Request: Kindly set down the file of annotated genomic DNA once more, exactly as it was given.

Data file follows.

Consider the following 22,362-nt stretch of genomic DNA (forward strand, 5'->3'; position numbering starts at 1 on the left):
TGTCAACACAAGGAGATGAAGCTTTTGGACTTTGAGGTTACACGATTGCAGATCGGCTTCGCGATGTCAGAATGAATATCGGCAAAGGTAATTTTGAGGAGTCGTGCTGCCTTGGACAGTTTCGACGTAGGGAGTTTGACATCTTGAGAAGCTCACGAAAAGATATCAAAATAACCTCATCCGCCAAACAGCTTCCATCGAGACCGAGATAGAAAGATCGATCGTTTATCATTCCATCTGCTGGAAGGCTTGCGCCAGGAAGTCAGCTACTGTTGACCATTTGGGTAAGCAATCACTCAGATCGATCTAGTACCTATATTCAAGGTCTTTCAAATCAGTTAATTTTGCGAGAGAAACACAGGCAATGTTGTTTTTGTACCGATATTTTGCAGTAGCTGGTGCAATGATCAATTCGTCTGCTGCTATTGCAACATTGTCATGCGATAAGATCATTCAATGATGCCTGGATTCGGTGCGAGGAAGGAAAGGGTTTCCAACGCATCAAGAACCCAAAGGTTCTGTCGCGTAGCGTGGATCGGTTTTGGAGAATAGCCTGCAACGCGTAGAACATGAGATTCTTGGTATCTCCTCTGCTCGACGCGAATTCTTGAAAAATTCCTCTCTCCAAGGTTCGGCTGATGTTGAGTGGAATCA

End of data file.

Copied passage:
Consider the following 22,362-nt stretch of genomic DNA (forward strand, 5'->3'; position numbering starts at 1 on the left):
TGTCAACACAAGGAGATGAAGCTTTTGGACTTTGAGGTTACACGATTGCAGATCGGCTTCGCGATGTCAGAATGAATATCGGCAAAGGTAATTTTGAGGAGTCGTGCTGCCTTGGACAGTTTCGACGTAGGGAGTTTGACATCTTGAGAAGCTCACGAAAAGATATCAAAATAACCTCATCCGCCAAACAGCTTCCATCGAGACCGAGATAGAAAGATCGATCGTTTATCATTCCATCTGCTGGAAGGCTTGCGCCAGGAAGTCAGCTACTGTTGACCATTTGGGTAAGCAATCACTCAGATCGATCTAGTACCTATATTCAAGGTCTTTCAAATCAGTTAATTTTGCGAGAGAAACACAGGCAATGTTGTTTTTGTACCGATATTTTGCAGTAGCTGGTGCAATGATCAATTCGTCTGCTGCTATTGCAACATTGTCATGCGATAAGATCATTCAATGATGCCTGGATTCGGTGCGAGGAAGGAAAGGGTTTCCAACGCATCAAGAACCCAAAGGTTCTGTCGCGTAGCGTGGATCGGTTTTGGAGAATAGCCTGCAACGCGTAGAACATGAGATTCTTGGTATCTCCTCTGCTCGACGCGAATTCTTGAAAAATTCCTCTCTCCAAGGTTCGGCTGATGTTGAGTGGAATCA